Government considers using Debt Collectors to collect TV licence Fees

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A Government Consultation is seriously considering using Debt Collectors to collect unpaid TV licence Fees.

Bailiffs would be instructed to remove TV sets from properties where the occupants refuse to pay licence fees. New plans are under consideration from the Government as a suitable alternative to criminal prosecution.

The Culture Secretary, Baroness Morgan says the BBC needs to move with the times or it could potentially collapse like rental firm Blockbusters.

The license fee increases to £157.50 in April. The General public will be asked for their views on whether criminal proceedings should be replaced by an alternative civil enforcement scheme.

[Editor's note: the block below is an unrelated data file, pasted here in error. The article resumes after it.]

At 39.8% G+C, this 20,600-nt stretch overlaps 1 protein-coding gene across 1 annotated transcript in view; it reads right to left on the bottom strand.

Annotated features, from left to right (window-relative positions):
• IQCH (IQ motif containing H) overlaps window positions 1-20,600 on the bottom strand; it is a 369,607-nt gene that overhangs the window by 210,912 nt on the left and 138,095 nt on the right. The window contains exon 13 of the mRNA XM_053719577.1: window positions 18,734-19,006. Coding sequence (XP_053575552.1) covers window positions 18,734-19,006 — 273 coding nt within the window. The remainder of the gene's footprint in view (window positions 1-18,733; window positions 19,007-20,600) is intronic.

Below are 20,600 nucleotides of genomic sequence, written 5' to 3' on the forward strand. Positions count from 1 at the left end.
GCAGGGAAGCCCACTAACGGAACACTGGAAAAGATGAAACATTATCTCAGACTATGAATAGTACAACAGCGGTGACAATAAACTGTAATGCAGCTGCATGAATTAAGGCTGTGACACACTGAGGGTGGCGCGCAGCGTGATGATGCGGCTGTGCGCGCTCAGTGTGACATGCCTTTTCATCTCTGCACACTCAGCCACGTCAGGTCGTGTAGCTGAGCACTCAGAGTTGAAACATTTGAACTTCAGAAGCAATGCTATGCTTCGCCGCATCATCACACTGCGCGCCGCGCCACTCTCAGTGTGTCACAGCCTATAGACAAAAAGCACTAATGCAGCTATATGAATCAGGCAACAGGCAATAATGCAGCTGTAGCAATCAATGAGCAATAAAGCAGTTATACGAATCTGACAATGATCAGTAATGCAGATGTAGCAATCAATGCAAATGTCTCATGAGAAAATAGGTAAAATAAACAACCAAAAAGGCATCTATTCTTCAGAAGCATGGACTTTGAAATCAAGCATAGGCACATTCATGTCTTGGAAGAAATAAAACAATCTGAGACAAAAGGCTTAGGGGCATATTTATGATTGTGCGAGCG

Some Government Ministers believe the threat of prison or a criminal record is not “proportionate or fair”. They want a new scheme that protects the most vulnerable in British society.

The Ministry of Justice is currently reviewing the Bailiff industry to ensure that the collection of debts is not progressing to aggressive actions.

Television Licence Fee non payment is at a Low level in the UK with only 5 people in England and Wales sent to prison for non payment of fines.

A BBC spokesman is reported as saying: “There is a question about what issue this repeat consultation is trying to solve.”

“Any changes must be fair to law-abiding licence fee payers and delivered in a way that doesn’t fundamentally undermine the BBC’s ability to deliver the services they love,” he said.

The BBC “tried to set up a Netflix service a decade ago while they were still sending DVDs in the post, but was prevented from doing so by regulators,” the spokesman added.

Baroness Morgan, Culture Secretary has insisted that “accountability and value for money must be at the heart of how the BBC is funded.”

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